A Crystal and Cave Inquiry

Over the winter holidays, I decided we would embark on a crystal and cave inquiry. This inquiry was teacher driven, but allowed for a ton of student voice, choice and curiosity to guide where our learning took us.

When thinking about the Types of Student Inquiry, I always refer to Trevor MacKenzie’s concept from his book Dive Into Inquiry. This sketchnote allows us to really grasp the concept of where we are in the inquiry swimming pool, and how we can best support our learners in developing the necessary inquiry skills and processes to feel successful in inquiry. Types of Student Inquiry.PNG

This crystal and cave inquiry falls under the controlled section of the Types of Student Inquiry. I initially chose the topic and found the resources that would guide the learning. We are focusing on asking deep questions, following our interests, researching using non-fiction texts and as a group inquiring about caves & crystals. We also ended up having some choice and agency over animals, as our inquiry spiraled into learning about which animals live in caves. We were hoping to answer the essential question: Which types of animals live in caves? We had the opportunity to choose which animal we were interested in and we created small research focus groups to research about our animal.

All powerful inquiries begin with some type of provocation; whether the provocation comes from your learners or yourself it usually can be pinpointed to a specific moment that sparked interest, curiosity and laid the land for the rest of your inquiry. Here are some of the provocations that guided our learning and research during our cave & crystal inquiry.

Check out this provocation sketch from our (Trevor and I) co-authored book: Inquiry Mindset.

The Power of a Provocation

We started with a cave to explore, and a crystal and gem discovery table! Using picture and non-fiction books at your discovery and research table can be powerful provocations as well.


We then had some growing crystal provocations. This led to a lot of crystals, gems and home grown crystals being brought in from home. I find sharing our learning and inquiry, through pictures and videos, on Fresh Grade truly helps to break down any boundaries between school and home. You know the home to school connection is strong when families are sending in books, rocks, gems, geodes, crystals… the list goes on.


As our provocations and crystal observing continued, I wove in some animal provocations, small world play areas and picture books, to spark some connection making to animals. We followed our picture book provocations with journaling and writing activities. I find this allows time for learners to process the information and provides them with a chance to share their thinking, voice and opinions from the reading provocation. This is where our essential question came up around: What types of animals live in caves?


As our interest and curiosity continued to build around the idea of animals, so did our crystal and mineral interest. We used a digital microscope to take pictures of our crystals, this sparked SO much discussion, energy and engagement. The oral language (in French) during this activity was off the charts! So beautiful and intriguing.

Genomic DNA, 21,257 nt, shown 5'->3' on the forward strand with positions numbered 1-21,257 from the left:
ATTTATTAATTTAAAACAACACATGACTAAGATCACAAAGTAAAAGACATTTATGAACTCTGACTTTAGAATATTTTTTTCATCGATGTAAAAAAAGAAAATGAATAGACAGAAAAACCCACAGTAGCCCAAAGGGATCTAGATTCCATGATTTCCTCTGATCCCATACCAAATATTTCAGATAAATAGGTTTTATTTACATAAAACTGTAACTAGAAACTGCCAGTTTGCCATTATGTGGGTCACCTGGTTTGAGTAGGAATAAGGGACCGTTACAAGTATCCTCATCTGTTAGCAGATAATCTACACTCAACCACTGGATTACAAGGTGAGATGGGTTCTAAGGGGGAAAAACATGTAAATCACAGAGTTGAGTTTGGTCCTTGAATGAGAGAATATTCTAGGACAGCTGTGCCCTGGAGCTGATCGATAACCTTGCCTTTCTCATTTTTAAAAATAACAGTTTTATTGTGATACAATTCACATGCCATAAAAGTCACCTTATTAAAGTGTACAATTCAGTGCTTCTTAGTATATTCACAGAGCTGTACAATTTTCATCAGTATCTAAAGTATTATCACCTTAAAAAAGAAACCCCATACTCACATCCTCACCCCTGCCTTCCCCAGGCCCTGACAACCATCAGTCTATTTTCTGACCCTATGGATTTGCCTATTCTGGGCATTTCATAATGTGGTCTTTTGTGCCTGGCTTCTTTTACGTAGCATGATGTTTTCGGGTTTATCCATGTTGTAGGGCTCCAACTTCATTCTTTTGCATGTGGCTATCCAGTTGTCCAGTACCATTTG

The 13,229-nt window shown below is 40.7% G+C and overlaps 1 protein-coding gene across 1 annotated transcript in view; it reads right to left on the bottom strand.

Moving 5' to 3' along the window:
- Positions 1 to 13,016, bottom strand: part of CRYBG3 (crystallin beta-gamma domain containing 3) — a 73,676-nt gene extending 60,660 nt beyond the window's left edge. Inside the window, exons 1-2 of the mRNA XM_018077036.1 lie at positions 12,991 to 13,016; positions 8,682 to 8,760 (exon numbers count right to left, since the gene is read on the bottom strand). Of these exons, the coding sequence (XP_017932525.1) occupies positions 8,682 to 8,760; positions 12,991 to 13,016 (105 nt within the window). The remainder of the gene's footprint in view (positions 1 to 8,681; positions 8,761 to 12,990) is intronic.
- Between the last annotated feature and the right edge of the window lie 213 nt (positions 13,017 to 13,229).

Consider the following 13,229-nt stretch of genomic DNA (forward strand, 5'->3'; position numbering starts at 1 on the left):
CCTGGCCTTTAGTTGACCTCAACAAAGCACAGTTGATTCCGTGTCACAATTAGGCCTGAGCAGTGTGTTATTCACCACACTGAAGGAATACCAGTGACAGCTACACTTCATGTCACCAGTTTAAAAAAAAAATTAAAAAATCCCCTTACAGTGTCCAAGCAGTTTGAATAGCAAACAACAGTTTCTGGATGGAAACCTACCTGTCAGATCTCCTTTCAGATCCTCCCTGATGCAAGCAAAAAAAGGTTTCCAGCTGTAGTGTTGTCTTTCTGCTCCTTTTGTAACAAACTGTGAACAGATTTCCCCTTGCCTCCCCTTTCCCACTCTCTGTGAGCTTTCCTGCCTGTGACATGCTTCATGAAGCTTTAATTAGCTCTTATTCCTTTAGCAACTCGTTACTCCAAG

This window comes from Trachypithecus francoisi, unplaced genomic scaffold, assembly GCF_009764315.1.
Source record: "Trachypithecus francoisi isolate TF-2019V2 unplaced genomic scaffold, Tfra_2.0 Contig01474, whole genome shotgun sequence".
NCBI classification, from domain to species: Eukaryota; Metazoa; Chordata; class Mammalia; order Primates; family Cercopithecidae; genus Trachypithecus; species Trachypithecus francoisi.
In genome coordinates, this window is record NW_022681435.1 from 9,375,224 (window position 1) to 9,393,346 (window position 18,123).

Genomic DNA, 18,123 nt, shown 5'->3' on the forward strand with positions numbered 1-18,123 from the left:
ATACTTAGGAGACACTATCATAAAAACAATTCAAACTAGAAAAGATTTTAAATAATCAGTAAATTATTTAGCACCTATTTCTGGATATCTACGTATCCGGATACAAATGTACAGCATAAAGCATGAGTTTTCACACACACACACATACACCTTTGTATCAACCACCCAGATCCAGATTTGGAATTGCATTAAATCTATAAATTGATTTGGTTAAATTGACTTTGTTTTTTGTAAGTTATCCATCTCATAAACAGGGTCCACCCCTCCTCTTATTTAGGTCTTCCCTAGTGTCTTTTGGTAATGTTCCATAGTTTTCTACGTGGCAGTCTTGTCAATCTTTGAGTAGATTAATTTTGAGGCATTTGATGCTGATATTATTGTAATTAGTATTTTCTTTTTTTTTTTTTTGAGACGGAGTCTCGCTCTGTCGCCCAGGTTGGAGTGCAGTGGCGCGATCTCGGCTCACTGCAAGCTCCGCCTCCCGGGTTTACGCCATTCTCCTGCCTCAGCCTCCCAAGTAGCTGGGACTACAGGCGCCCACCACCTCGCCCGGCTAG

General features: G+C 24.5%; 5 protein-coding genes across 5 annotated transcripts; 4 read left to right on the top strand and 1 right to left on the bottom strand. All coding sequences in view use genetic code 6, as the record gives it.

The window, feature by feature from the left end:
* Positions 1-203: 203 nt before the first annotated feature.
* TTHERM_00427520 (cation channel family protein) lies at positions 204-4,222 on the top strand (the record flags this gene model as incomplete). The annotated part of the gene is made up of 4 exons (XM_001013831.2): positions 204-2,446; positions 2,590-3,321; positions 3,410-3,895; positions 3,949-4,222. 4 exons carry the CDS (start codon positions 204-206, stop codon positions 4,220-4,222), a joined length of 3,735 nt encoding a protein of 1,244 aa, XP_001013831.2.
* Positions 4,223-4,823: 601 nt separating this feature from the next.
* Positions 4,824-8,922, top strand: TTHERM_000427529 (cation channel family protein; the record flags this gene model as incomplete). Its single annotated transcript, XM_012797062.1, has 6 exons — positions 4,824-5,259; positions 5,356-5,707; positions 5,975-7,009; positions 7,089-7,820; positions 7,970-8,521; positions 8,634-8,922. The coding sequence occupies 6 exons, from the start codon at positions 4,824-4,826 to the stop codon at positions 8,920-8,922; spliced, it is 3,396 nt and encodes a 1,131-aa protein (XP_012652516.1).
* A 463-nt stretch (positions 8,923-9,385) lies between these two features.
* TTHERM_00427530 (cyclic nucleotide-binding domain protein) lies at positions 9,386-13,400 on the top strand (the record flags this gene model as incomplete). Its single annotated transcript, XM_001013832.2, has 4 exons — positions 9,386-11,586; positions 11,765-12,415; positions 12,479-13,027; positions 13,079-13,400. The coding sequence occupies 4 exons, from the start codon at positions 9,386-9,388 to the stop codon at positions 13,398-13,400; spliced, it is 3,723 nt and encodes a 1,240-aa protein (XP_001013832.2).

As our learning continued, we worked in small interest focus groups for research. Our research was focused on which types of animals we predicted live in caves. We brainstormed different animals we thought lived in caves, and then chose an animal that we were most interested and passionate about.
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These small research focus groups provide learners with choice, voice and agency over their learning. Students have ownership of their learning and are chomping at the bit to get researching. We researched using non-fiction texts, reading pictures and searching for information. We recorded our research in our research booklets.

These are some highlights from our cave and crystal inquiry! If you are interested in seeing a bit more about how things unraveled, please check out my Instagram highlights: Cave Inquiry. My Instagram handle is @inquiryteacher ! 

Stay curious, 




The Power of Provocations

I always get asked well how do you start an inquiry? How do you know if they are interested in a topic? How do you know if the kids have prior-knowledge in an area, or if you have to build it? Provocations, provocations, oh yeah and…provocations!

Here is a little sneak peek of our upcoming book, Inquiry Mindset. If you haven’t checked out my amazing co-author, Trevor MacKenzie, you’ll be blown away. This sketchnote sums up the power behind a provocation. This is just one of the sketchnotes in our Inquiry Mindset book, we can’t wait for you to see more. The Power of a Provocation .PNG

A provocation can be a beautiful set up, an image, a GIF, a picture book, an activity, a video clip, a field trip, materials, a nature walk, etc. to spark curiosities around and about an inquiry topic or idea. We use provocations with our learners to ignite inquiry. We observe, record and reflect on the discussions, interactions and creative ideas that are switched on by the provocation. If all goes well, provocations lead to beautiful and deep learning. They help to drive and guide inquiries. At times, they can also show us that the topic is perhaps not driving a ton of questions and passion, so something may need to be tweaked.

Here are some of my favourite provocations:

I would love to see your favourite provocations! Share them to our online community to inspire your colleagues using our #InquiryMindset hashtag.

Stay curious,